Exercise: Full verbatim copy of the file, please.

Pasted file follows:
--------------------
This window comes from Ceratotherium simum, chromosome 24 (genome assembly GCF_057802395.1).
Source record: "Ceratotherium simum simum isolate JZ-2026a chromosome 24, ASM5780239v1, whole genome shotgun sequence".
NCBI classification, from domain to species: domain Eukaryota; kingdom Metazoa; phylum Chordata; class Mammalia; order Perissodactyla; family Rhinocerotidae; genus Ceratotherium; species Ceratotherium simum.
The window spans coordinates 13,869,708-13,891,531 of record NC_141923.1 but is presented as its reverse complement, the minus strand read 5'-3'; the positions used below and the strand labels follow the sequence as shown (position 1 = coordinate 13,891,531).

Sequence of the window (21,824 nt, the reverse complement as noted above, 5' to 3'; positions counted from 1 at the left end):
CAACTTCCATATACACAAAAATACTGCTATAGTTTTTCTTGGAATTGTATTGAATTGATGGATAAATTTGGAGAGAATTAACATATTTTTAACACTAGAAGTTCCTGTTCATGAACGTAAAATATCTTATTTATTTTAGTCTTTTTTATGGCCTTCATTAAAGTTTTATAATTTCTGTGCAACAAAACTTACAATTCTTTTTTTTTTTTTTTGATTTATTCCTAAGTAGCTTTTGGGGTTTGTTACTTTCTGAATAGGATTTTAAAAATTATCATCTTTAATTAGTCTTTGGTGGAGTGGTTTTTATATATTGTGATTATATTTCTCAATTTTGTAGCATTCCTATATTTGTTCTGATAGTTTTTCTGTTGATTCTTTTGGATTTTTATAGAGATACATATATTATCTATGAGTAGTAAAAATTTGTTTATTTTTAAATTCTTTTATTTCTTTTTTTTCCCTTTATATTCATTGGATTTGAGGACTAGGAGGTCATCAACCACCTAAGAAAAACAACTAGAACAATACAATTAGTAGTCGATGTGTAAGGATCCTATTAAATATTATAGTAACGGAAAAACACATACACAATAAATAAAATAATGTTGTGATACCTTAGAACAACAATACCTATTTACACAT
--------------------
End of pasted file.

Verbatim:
This window comes from Ceratotherium simum, chromosome 24 (genome assembly GCF_057802395.1).
Source record: "Ceratotherium simum simum isolate JZ-2026a chromosome 24, ASM5780239v1, whole genome shotgun sequence".
NCBI classification, from domain to species: domain Eukaryota; kingdom Metazoa; phylum Chordata; class Mammalia; order Perissodactyla; family Rhinocerotidae; genus Ceratotherium; species Ceratotherium simum.
The window spans coordinates 13,869,708-13,891,531 of record NC_141923.1 but is presented as its reverse complement, the minus strand read 5'-3'; the positions used below and the strand labels follow the sequence as shown (position 1 = coordinate 13,891,531).

Sequence of the window (21,824 nt, the reverse complement as noted above, 5' to 3'; positions counted from 1 at the left end):
CAACTTCCATATACACAAAAATACTGCTATAGTTTTTCTTGGAATTGTATTGAATTGATGGATAAATTTGGAGAGAATTAACATATTTTTAACACTAGAAGTTCCTGTTCATGAACGTAAAATATCTTATTTATTTTAGTCTTTTTTATGGCCTTCATTAAAGTTTTATAATTTCTGTGCAACAAAACTTACAATTCTTTTTTTTTTTTTTTGATTTATTCCTAAGTAGCTTTTGGGGTTTGTTACTTTCTGAATAGGATTTTAAAAATTATCATCTTTAATTAGTCTTTGGTGGAGTGGTTTTTATATATTGTGATTATATTTCTCAATTTTGTAGCATTCCTATATTTGTTCTGATAGTTTTTCTGTTGATTCTTTTGGATTTTTATAGAGATACATATATTATCTATGAGTAGTAAAAATTTGTTTATTTTTAAATTCTTTTATTTCTTTTTTTTCCCTTTATATTCATTGGATTTGAGGACTAGGAGGTCATCAACCACCTAAGAAAAACAACTAGAACAATACAATTAGTAGTCGATGTGTAAGGATCCTATTAAATATTATAGTAACGGAAAAACACATACACAATAAATAAAATAATGTTGTGATACCTTAGAACAACAATACCTATTTACACAT